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OUR GOAL: Teaching your dog to chew on his toys while giving him a negative association with putting his mouth on ANYTHING else.


Teaching right from wrong can only be done in the present. Therefore, you must be present to teach the dog right from wrong during initial training stages. Your dog needs to be on a program called watch and confinement.
WATCH - Your dog is on leash, in hand or tied nearby, and you are closely monitoring his behavior.
CONFINEMENT - If you cannot watch your dog, he must be confined in an area which he does not display destructive behavior.


By controlling the environment, you are successfully creating new habits by giving your dog no options. If you see your dog pick up or play with a toy, stop what you are doing and praise and play with him for a few minutes. If he drops the toy, stop praising. If you see your dog picking up something that is not a toy, give him a firm verbal correction (NO!) and take it away from him. Catching your dog after he has been chewing on an object for a while is not nearly as effective as catching him before he has a chance to have fun with it.


It is important not to let your dog chew on anything that remotely resembles anything on which he is not allowed to chew. This includes, but is not limited to: shoes, socks, clothes, towels, tennis balls, rawhide, plastic bottles, rope toys, stuffed animals etc.

In initial training, give your dog only:
-- HARD RUBBER TOYS (Kongs etc.)
     (little/young dogs)

Your dog should have at least two toys in his crate at all times. Fill a couple of hollow toys with food for your dog daily. These can be put in the crate or given to your dog while on watch.


By reducing stress levels, you lessen your dog's drive to chew. You can reduce the stress in your dog's life by addressing these topics.
EXERCISE - Make sure your dog gets enough exercise. If your dog tends to run laps around the house, odds are he is not getting enough exercise.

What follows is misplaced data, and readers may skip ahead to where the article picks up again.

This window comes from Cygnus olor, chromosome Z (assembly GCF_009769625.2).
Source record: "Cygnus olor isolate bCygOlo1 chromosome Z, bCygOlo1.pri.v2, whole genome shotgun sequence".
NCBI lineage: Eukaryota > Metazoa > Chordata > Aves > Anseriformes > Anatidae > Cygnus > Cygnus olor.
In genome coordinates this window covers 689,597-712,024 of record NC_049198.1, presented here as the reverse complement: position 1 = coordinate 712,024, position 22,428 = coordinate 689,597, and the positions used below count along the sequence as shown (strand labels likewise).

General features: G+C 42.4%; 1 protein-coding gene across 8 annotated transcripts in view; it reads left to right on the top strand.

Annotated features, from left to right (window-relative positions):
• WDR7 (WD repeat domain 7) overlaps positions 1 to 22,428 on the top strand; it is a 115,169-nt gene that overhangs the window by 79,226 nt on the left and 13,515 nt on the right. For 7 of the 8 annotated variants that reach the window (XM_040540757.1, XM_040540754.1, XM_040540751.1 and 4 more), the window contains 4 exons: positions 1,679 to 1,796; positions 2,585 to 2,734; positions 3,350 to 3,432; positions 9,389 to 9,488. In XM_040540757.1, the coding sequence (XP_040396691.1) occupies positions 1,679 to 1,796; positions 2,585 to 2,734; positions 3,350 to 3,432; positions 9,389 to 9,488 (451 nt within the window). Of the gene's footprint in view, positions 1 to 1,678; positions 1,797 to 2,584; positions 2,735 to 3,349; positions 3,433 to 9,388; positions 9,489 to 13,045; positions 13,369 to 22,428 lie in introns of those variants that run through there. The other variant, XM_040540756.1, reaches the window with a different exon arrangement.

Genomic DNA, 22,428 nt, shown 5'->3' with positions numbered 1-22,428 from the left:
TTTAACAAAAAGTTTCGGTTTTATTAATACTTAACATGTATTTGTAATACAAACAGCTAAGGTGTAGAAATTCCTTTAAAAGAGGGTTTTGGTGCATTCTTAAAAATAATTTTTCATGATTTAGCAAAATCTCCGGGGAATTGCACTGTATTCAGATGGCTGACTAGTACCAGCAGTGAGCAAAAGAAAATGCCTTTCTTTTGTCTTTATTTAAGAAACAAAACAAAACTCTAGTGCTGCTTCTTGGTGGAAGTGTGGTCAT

PACK STRUCTURE - Does your dog respect you as Top Dog? If not, he probably gets very frustrated when you leave or ignore him.
OVEREMOTIONAL HELLO / GOOD-BYE SCENES - If you make a big deal out of coming and going, so will your dog. Keep them calm.
PROPER DIET - If you dog is always hungry, he is bound to chew more.
OVER / UNDER STIMULATION - Do you give your dog too much affection? Too little? If you neglect or spoil your dog, you are bound to have chewing problems.



Dogs learn through consistent repetition of immediate positive or negative consequences
Repetition - Doing something over and over
Consistency - Doing the same thing exactly the same way each time


The simple fact is that after the fact corrections and reinforcements do not work. You cannot give a dog an aversion to a behavior unless he is corrected for displaying that behavior CONSISTENTLY. You cannot associate a correction with evidence, you must associate it with the behavior. Dogs do not understand the concept of evidence. They understand immediate feedback for behavior.


When no one is able to watch the dog, the dog should be confined. This is the only way that you can maintain consistency.

A crate is a good way to confine a dog because it is less likely that they will defecate in a small area in which they eat and sleep. Your dog should sleep and eat is his crate. A Plastic crate is best.


A firm verbal correction and / or leash correction should be all that is needed to successfully housebreak the dog if you are being consistent. Owners who try to justify firmer methods are often trying to counteract their inconsistencies. If a firm correction is called for, your trainer will explain one.


Take your dog to the designated potty area every couple of hours and bring some treats. Every time he potties there, reinforce immediately with several treats and lots of praise.